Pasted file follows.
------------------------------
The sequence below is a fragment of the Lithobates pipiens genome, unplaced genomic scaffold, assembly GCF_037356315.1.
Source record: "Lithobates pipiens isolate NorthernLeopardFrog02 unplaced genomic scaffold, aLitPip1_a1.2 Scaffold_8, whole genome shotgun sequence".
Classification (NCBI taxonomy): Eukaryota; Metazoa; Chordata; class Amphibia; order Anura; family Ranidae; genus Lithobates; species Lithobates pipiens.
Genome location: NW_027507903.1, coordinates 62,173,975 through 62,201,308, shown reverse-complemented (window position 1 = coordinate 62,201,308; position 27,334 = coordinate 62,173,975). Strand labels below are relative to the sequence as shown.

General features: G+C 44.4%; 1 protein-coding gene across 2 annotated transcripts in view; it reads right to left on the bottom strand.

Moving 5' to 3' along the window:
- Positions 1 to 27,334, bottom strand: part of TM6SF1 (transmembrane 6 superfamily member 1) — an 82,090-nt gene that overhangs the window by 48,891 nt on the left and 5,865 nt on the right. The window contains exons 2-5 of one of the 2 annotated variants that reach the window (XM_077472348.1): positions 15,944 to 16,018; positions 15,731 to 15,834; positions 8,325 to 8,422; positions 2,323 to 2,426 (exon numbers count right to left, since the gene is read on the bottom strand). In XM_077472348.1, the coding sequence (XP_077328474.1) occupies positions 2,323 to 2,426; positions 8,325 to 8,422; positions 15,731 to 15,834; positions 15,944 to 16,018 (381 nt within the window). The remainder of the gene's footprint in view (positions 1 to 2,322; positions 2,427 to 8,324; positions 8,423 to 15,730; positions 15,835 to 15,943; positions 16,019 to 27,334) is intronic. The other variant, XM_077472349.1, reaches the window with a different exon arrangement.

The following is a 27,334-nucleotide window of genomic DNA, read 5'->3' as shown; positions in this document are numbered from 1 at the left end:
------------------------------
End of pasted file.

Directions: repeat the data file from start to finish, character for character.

The sequence below is a fragment of the Lithobates pipiens genome, unplaced genomic scaffold, assembly GCF_037356315.1.
Source record: "Lithobates pipiens isolate NorthernLeopardFrog02 unplaced genomic scaffold, aLitPip1_a1.2 Scaffold_8, whole genome shotgun sequence".
Classification (NCBI taxonomy): Eukaryota; Metazoa; Chordata; class Amphibia; order Anura; family Ranidae; genus Lithobates; species Lithobates pipiens.
Genome location: NW_027507903.1, coordinates 62,173,975 through 62,201,308, shown reverse-complemented (window position 1 = coordinate 62,201,308; position 27,334 = coordinate 62,173,975). Strand labels below are relative to the sequence as shown.

General features: G+C 44.4%; 1 protein-coding gene across 2 annotated transcripts in view; it reads right to left on the bottom strand.

Moving 5' to 3' along the window:
- Positions 1 to 27,334, bottom strand: part of TM6SF1 (transmembrane 6 superfamily member 1) — an 82,090-nt gene that overhangs the window by 48,891 nt on the left and 5,865 nt on the right. The window contains exons 2-5 of one of the 2 annotated variants that reach the window (XM_077472348.1): positions 15,944 to 16,018; positions 15,731 to 15,834; positions 8,325 to 8,422; positions 2,323 to 2,426 (exon numbers count right to left, since the gene is read on the bottom strand). In XM_077472348.1, the coding sequence (XP_077328474.1) occupies positions 2,323 to 2,426; positions 8,325 to 8,422; positions 15,731 to 15,834; positions 15,944 to 16,018 (381 nt within the window). The remainder of the gene's footprint in view (positions 1 to 2,322; positions 2,427 to 8,324; positions 8,423 to 15,730; positions 15,835 to 15,943; positions 16,019 to 27,334) is intronic. The other variant, XM_077472349.1, reaches the window with a different exon arrangement.

The following is a 27,334-nucleotide window of genomic DNA, read 5'->3' as shown; positions in this document are numbered from 1 at the left end: